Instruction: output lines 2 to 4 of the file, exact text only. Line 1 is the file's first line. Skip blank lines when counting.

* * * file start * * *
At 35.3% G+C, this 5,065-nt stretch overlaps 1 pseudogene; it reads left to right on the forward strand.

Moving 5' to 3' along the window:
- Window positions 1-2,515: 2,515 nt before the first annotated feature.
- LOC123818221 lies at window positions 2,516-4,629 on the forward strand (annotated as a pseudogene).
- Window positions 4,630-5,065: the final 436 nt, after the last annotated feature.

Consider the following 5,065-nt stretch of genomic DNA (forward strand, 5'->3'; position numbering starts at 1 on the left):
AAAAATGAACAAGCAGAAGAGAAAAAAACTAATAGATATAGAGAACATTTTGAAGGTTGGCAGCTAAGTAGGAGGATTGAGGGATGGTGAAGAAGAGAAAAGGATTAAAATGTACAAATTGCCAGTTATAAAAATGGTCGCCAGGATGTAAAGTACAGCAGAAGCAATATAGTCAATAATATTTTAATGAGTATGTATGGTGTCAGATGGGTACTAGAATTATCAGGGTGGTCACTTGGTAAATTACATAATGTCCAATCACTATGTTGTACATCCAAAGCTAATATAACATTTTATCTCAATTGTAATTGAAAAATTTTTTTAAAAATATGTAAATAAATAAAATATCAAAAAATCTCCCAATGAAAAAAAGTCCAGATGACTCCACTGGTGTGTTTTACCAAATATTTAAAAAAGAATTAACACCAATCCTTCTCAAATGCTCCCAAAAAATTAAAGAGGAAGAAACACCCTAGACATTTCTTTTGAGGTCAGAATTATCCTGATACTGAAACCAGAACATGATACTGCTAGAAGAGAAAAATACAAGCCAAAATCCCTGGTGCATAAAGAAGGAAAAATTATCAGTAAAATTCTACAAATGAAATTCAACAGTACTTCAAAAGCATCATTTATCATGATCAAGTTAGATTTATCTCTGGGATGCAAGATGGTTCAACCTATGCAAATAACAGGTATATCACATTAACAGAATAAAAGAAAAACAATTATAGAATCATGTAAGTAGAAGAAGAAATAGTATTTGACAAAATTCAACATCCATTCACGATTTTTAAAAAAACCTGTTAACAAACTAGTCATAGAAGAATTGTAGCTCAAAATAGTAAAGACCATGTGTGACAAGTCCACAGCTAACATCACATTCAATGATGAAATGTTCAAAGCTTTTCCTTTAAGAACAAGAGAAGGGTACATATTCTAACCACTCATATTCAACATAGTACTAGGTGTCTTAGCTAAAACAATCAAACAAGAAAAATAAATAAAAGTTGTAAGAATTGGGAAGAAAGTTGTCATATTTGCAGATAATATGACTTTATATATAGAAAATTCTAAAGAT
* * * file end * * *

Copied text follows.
Moving 5' to 3' along the window:
- Window positions 1-2,515: 2,515 nt before the first annotated feature.
- LOC123818221 lies at window positions 2,516-4,629 on the forward strand (annotated as a pseudogene).